Morrison can be expected to sustain his attack on the independents, pretty much as a distraction from his failures. He will focus on their unwillingness to declare which side they would support in the most likely event of a minority government. However, it is unreasonable to expect an answer until the actual election outcome is known and the independents are confronted with a choice, with information on which minor parties and how many independents will be in the mix. Morrison must know that he is behind on the key issues of character, integrity, climate and women.
Morrison’s attempt to constrain the narrative to his narrow terms has failed. This has been compounded by his overall unwillingness to accept responsibility or to defend the detail of his positions. As the campaign goes on, I suspect he will continue to block himself further, becoming more exposed on certain issues.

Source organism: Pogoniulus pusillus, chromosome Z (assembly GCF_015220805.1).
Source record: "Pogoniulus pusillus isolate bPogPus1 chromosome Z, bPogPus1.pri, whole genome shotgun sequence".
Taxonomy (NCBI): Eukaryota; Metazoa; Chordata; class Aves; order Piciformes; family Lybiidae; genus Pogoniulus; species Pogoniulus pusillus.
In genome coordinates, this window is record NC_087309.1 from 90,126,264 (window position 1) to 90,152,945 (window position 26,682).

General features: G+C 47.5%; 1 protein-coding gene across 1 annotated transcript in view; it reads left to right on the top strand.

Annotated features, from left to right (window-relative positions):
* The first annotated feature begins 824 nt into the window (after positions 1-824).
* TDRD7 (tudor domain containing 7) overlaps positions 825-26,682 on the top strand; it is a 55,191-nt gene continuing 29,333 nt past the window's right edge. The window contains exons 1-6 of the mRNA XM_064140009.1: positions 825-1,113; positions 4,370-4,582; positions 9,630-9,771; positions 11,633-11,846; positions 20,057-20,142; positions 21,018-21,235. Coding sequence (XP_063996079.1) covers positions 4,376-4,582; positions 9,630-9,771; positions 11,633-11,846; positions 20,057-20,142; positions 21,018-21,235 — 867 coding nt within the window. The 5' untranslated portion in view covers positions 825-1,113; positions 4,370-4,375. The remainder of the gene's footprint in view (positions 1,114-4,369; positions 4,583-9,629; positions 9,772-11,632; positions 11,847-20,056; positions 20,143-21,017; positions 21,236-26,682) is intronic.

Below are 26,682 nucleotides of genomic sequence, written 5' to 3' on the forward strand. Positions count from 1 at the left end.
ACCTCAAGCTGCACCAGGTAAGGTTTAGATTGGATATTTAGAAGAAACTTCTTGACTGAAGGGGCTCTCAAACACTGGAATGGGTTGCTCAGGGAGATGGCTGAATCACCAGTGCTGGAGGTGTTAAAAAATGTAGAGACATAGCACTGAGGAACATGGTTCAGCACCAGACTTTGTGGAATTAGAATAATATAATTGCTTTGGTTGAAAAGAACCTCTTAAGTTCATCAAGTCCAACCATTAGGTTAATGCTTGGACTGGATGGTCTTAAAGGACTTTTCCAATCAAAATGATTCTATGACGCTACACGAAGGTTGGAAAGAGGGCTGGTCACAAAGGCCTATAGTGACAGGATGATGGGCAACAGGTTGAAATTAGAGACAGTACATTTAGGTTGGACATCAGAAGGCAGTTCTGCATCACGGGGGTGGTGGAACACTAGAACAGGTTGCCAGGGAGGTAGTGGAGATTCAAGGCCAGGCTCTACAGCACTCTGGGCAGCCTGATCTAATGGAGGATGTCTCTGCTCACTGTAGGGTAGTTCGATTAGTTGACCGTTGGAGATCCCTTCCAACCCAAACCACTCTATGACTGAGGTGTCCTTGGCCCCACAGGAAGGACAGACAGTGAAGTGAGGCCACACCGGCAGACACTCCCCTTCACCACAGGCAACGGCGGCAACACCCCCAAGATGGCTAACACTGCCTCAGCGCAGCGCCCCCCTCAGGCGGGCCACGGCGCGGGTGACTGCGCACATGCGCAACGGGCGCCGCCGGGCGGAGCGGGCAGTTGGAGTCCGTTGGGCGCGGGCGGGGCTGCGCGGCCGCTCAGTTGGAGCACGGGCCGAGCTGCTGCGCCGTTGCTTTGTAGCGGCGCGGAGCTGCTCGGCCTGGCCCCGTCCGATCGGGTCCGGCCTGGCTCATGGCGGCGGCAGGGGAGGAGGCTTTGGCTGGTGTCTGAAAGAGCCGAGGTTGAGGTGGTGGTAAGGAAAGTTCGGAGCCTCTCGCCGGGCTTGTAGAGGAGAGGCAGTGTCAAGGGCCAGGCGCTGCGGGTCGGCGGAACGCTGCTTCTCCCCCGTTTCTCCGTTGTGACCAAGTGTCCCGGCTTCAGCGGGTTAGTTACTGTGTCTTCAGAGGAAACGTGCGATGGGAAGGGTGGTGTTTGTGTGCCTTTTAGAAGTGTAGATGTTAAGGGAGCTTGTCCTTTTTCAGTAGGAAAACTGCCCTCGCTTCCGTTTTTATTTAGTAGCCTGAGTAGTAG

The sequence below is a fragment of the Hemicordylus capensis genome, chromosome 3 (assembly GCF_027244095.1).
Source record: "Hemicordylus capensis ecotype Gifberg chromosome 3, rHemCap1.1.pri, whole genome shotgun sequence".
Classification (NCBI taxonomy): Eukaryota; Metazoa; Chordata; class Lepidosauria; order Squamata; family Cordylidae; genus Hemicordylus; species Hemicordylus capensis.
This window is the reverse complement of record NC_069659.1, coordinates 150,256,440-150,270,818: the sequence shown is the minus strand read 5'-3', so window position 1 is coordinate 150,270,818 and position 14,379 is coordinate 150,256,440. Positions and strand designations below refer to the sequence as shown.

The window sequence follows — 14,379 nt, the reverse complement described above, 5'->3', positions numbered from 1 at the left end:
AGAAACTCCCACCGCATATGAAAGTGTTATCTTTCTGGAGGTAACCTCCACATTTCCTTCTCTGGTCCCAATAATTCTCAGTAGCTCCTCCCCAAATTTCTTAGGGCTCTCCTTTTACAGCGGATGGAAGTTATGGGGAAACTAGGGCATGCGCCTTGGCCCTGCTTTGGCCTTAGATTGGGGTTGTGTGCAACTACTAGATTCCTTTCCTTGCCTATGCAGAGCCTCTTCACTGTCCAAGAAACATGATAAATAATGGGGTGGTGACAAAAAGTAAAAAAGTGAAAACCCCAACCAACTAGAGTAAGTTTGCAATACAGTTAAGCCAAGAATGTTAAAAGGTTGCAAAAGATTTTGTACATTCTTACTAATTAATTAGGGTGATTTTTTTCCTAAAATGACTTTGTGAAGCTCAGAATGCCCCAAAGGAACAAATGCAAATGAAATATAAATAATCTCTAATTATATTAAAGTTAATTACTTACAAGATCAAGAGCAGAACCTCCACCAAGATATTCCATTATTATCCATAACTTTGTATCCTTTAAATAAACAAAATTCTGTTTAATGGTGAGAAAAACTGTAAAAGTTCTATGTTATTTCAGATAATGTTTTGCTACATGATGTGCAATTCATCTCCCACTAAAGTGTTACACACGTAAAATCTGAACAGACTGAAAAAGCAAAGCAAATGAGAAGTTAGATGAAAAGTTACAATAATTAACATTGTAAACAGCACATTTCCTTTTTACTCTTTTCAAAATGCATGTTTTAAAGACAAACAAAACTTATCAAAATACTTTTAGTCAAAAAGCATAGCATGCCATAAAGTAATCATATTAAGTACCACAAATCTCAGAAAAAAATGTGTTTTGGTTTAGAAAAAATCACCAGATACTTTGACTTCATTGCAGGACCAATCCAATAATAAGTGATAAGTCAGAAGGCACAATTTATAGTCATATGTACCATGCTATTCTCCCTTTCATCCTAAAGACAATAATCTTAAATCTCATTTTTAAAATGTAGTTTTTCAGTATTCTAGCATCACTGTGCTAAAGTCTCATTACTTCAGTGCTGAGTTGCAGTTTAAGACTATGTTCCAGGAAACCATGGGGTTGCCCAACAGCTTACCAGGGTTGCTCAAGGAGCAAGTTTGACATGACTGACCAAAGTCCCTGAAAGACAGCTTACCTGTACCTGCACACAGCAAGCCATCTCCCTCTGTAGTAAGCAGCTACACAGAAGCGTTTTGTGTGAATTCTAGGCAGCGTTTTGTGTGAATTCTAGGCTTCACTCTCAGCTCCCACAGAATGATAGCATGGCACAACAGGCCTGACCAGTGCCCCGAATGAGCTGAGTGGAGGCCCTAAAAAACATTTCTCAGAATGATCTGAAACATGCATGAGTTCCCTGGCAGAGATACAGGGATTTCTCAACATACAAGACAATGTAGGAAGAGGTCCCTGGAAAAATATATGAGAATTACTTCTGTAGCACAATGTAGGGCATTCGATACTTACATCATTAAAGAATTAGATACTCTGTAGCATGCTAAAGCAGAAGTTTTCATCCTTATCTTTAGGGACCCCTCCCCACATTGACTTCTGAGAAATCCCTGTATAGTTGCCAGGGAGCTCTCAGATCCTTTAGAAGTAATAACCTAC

And as bad as his performance has been for the traditional Liberal voter, he and his team, with the likes of Josh Frydenberg and Peter Dutton, are unlikely to attract swing voters looking for an Australia that’s moving forward. Far from being an asset in the campaign, these two are mostly seen as lurking grim reaper types, waiting for the quiet death of their leader. The irony is that each of them is facing real challenges in their own seats – Frydenberg from a strong female independent in Kooyong, Monique Ryan, and Dutton from Ali France for Labor in Dickson.
Unfortunately, the reality is that there is no effective succession plan within the party. Many who otherwise might have risen through the ranks have been discouraged, both within the party or from seeking preselection. It is sad that an election defeat will be what it takes to recalibrate the party, its leadership and its policies.
John Hewson is a member of Climate 200’s advisory council.
This article was first published in the print edition of The Saturday Paper on April 30, 2022 as "Industrial noise".